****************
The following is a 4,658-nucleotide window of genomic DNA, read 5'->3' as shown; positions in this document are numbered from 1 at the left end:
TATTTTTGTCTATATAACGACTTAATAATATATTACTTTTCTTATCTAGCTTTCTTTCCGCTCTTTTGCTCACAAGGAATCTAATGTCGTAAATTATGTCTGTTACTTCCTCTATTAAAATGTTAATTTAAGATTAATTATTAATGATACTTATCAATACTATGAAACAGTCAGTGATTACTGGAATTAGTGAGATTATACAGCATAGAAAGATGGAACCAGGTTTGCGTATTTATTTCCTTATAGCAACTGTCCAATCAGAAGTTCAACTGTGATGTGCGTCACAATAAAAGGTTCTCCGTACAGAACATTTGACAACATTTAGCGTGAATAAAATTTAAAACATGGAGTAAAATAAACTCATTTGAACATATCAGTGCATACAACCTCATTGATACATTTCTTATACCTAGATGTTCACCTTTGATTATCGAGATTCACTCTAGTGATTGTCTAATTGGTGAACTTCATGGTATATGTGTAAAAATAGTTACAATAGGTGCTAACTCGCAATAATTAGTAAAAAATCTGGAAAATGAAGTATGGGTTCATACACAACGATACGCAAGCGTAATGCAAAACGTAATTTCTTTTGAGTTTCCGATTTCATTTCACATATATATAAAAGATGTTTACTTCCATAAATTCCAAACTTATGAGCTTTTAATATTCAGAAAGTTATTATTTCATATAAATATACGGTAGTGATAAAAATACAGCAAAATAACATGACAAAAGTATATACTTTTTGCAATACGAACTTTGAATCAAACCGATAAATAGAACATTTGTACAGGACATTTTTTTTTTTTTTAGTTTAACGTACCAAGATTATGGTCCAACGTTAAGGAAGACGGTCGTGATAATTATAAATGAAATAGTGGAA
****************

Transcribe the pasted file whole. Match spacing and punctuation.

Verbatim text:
The following is a 4,658-nucleotide window of genomic DNA, read 5'->3' as shown; positions in this document are numbered from 1 at the left end:
TATTTTTGTCTATATAACGACTTAATAATATATTACTTTTCTTATCTAGCTTTCTTTCCGCTCTTTTGCTCACAAGGAATCTAATGTCGTAAATTATGTCTGTTACTTCCTCTATTAAAATGTTAATTTAAGATTAATTATTAATGATACTTATCAATACTATGAAACAGTCAGTGATTACTGGAATTAGTGAGATTATACAGCATAGAAAGATGGAACCAGGTTTGCGTATTTATTTCCTTATAGCAACTGTCCAATCAGAAGTTCAACTGTGATGTGCGTCACAATAAAAGGTTCTCCGTACAGAACATTTGACAACATTTAGCGTGAATAAAATTTAAAACATGGAGTAAAATAAACTCATTTGAACATATCAGTGCATACAACCTCATTGATACATTTCTTATACCTAGATGTTCACCTTTGATTATCGAGATTCACTCTAGTGATTGTCTAATTGGTGAACTTCATGGTATATGTGTAAAAATAGTTACAATAGGTGCTAACTCGCAATAATTAGTAAAAAATCTGGAAAATGAAGTATGGGTTCATACACAACGATACGCAAGCGTAATGCAAAACGTAATTTCTTTTGAGTTTCCGATTTCATTTCACATATATATAAAAGATGTTTACTTCCATAAATTCCAAACTTATGAGCTTTTAATATTCAGAAAGTTATTATTTCATATAAATATACGGTAGTGATAAAAATACAGCAAAATAACATGACAAAAGTATATACTTTTTGCAATACGAACTTTGAATCAAACCGATAAATAGAACATTTGTACAGGACATTTTTTTTTTTTTTAGTTTAACGTACCAAGATTATGGTCCAACGTTAAGGAAGACGGTCGTGATAATTATAAATGAAATAGTGGAA